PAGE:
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The Political Economy of Post-Compulsory Education Policy with Endogenous Credit Constraints


  • Dan Anderberg
  • Alessandro Balestrino


Altruistic parents, who differ in income, make financial transfers to their children, who differ in ability. The children invest in post-compulsory education, subject to an endogenous credit constraint, and taking policy as given. There are two policy tools: a subsidy to those who participate in education and a proportional income tax. Not all children participate; a larger subsidy encourages participation, and a larger income tax discourages it. The parents, prior to making transfers, vote on policy. A voting equilibrium, if it exists, is such that voters in the two tails of the income distribution support a reduction, while the "middle-class" supports an expansion, of the education subsidy. Public support of education is a policy with regressive elements as it entails, among other things, a redistribution from the poor to the middle-earners. We characterise a local equilibrium analytically, verify its existence numerically, and finally perform a number of comparative statics exercises.

Suggested Citation

  • Dan Anderberg & Alessandro Balestrino, 2008. "The Political Economy of Post-Compulsory Education Policy with Endogenous Credit Constraints," CESifo Working Paper Series 2304, CESifo Group Munich.
  • Handle: RePEc:ces:ceswps:_2304

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    References listed on IDEAS

    1. David M. Blau, 1999. "The Effect Of Income On Child Development," The Review of Economics and Statistics, MIT Press, vol. 81(2), pages 261-276, May.
    2. Dearden, Lorraine & Machin, Stephen & Reed, Howard, 1997. "Intergenerational Mobility in Britain," Economic Journal, Royal Economic Society, vol. 107(440), pages 47-66, January.
    3. Jo Blanden & Stephen Machin, 2013. "Educational Inequality and The Expansion of UK Higher Education," Scottish Journal of Political Economy, Scottish Economic Society, vol. 60(5), pages 578-596, November.
    4. Jo Blanden & Paul Gregg & Stephen Machin, 2003. "Changes in Educational Inequality," The Centre for Market and Public Organisation 03/079, Department of Economics, University of Bristol, UK.
    5. Epple, Dennis & Romano, Richard E., 1996. "Ends against the middle: Determining public service provision when there are private alternatives," Journal of Public Economics, Elsevier, vol. 62(3), pages 297-325, November.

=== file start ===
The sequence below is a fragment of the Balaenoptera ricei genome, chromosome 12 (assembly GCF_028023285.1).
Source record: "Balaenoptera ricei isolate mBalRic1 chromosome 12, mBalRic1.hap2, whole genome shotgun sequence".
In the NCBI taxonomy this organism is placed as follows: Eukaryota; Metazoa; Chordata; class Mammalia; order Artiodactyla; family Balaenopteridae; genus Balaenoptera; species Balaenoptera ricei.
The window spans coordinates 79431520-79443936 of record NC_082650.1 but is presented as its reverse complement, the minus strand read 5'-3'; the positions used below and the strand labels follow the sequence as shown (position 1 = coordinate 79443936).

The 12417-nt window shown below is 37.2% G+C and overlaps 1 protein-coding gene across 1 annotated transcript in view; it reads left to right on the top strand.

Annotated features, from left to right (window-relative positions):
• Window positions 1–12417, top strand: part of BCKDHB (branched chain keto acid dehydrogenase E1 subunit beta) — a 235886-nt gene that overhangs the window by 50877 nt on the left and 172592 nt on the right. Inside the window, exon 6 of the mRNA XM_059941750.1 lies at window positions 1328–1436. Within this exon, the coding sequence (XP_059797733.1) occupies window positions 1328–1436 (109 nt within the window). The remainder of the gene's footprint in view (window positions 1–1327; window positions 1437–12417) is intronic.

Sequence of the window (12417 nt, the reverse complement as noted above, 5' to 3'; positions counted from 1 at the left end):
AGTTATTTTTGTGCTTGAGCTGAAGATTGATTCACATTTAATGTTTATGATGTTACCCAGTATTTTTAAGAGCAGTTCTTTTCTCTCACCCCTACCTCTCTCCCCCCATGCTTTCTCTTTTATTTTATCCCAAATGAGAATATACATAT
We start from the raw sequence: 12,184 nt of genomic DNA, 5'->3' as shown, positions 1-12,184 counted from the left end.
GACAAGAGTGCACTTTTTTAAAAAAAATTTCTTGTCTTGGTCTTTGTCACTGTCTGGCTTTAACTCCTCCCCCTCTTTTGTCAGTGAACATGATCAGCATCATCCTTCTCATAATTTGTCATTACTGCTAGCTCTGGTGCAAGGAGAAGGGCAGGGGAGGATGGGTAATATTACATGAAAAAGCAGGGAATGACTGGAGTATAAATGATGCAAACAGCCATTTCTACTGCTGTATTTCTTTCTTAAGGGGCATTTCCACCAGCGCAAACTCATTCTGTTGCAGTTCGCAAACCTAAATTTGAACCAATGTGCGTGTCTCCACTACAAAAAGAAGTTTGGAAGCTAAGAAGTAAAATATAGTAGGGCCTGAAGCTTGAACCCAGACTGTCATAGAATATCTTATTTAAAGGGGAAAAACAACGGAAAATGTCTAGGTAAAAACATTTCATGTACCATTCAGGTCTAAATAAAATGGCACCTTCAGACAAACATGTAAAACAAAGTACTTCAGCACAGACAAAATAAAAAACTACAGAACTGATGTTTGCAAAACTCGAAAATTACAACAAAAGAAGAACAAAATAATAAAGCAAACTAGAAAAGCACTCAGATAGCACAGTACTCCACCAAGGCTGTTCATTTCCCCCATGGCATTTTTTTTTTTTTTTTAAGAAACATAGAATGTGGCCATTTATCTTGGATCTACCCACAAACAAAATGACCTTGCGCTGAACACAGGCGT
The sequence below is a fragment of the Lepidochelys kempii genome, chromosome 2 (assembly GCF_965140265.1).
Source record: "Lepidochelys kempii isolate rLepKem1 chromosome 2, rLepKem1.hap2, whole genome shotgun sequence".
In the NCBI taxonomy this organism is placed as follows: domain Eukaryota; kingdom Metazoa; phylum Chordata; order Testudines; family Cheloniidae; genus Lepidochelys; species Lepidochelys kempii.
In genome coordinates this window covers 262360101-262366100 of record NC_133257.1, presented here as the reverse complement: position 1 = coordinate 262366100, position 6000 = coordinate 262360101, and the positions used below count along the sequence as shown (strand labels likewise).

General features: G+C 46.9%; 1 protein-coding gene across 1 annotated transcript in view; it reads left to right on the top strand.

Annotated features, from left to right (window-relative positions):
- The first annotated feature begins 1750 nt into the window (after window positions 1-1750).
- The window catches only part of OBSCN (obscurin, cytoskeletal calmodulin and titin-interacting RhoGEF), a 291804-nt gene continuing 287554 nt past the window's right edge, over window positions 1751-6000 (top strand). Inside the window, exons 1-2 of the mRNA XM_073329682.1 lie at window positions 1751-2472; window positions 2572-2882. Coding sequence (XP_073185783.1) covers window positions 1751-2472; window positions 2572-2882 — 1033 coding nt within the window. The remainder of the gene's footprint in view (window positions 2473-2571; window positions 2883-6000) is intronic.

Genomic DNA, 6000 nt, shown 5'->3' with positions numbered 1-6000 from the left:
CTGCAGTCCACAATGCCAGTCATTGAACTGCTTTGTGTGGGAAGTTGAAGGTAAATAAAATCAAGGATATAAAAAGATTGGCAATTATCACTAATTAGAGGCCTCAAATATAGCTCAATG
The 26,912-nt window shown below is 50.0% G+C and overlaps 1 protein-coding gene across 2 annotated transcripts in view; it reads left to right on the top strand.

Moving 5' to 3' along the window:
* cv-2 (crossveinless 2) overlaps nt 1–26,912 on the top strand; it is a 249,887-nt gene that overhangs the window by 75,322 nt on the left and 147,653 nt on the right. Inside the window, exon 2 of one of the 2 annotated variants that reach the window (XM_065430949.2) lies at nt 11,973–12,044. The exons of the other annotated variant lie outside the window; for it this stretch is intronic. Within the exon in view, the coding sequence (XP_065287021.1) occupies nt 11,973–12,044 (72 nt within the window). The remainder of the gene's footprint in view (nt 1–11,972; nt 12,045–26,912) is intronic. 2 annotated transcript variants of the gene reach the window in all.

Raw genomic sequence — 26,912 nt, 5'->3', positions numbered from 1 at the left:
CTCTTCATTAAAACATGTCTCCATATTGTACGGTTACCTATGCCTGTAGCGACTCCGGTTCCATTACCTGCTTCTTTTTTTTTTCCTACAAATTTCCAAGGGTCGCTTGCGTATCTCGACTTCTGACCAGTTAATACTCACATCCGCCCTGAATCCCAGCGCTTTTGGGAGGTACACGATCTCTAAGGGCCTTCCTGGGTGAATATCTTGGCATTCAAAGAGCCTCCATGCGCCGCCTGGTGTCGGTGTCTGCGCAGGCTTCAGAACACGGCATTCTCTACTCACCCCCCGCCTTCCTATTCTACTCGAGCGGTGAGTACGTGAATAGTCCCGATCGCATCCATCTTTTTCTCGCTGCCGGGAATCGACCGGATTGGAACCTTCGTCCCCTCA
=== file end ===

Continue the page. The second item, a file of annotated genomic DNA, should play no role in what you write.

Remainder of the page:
6. Carneiro, Pedro & Heckman, James J., 2003. "Human Capital Policy," IZA Discussion Papers 821, Institute for the Study of Labor (IZA).
    7. Lance Lochner & Alexander Monge-Naranjo, 2002. "Human Capital Formation with Endogenous Credit Constraints," NBER Working Papers 8815, National Bureau of Economic Research, Inc.
    8. Epple, Dennis & Romano, Richard E, 1996. "Public Provision of Private Goods," Journal of Political Economy, University of Chicago Press, vol. 104(1), pages 57-84, February.
    9. Raquel Fernandez & Richard Rogerson, 1995. "On the Political Economy of Education Subsidies," Review of Economic Studies, Oxford University Press, vol. 62(2), pages 249-262.
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    Cited by:

    1. Rainald Borck & Silke Uebelmesser & Martin Wimbersky, 2015. "The Political Economics of Higher-Education Finance for Mobile Individuals," FinanzArchiv: Public Finance Analysis, Mohr Siebeck, Tübingen, vol. 71(1), pages 82-105, March.
    2. Elena Del Rey & María Racionero, 2012. "Voting On Income‐Contingent Loans For Higher Education," The Economic Record, The Economic Society of Australia, vol. 88(s1), pages 38-50, June.
    3. Rainald Borck & Martin Wimbersky, 2014. "Political economics of higher education finance," Oxford Economic Papers, Oxford University Press, vol. 66(1), pages 115-139, January.
    4. Maria Racionero & Elena Del Rey, 2012. "Choosing the type of income-contingent loan: risk-sharing versus risk-pooling," CEPR Discussion Papers 671, Centre for Economic Policy Research, Research School of Economics, Australian National University.

    More about this item

    JEL classification:

    • H52 - Public Economics - - National Government Expenditures and Related Policies - - - Government Expenditures and Education
    • I28 - Health, Education, and Welfare - - Education - - - Government Policy


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